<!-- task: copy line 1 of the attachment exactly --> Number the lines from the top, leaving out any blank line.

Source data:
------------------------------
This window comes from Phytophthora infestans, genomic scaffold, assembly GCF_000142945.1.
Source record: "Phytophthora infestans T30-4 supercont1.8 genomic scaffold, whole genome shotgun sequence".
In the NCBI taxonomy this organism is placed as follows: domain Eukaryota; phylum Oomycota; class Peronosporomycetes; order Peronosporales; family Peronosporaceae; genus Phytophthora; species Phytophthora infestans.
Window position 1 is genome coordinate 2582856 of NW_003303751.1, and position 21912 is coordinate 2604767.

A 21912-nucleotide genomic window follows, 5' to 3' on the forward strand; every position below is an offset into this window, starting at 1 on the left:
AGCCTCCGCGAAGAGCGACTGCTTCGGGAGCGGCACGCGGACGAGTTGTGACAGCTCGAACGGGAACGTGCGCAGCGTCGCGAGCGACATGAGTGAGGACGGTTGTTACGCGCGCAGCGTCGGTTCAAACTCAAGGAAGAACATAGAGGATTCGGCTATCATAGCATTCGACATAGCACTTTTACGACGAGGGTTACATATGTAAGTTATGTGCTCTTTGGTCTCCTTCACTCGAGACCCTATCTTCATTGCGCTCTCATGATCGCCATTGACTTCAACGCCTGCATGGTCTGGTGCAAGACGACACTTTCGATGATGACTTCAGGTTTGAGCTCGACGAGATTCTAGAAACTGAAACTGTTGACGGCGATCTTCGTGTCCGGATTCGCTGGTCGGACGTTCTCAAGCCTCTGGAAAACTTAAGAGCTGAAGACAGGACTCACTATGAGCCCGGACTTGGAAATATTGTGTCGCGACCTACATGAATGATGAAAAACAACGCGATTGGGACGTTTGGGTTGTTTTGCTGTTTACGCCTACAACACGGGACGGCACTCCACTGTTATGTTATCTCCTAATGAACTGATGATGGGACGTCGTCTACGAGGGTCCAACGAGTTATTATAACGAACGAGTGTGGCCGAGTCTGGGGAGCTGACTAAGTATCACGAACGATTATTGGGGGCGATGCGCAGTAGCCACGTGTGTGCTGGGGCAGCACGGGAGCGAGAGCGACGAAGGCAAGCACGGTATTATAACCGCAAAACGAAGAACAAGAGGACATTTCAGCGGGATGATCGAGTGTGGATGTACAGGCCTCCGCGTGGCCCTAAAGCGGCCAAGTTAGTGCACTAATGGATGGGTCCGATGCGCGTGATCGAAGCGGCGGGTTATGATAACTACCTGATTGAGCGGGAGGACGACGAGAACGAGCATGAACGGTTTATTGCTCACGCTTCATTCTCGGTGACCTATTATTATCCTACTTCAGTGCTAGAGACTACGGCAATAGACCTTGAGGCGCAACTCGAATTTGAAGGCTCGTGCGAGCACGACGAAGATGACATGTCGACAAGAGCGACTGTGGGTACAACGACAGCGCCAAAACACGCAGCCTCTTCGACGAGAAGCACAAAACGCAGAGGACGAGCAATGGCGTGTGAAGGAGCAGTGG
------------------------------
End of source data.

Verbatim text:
This window comes from Phytophthora infestans, genomic scaffold, assembly GCF_000142945.1.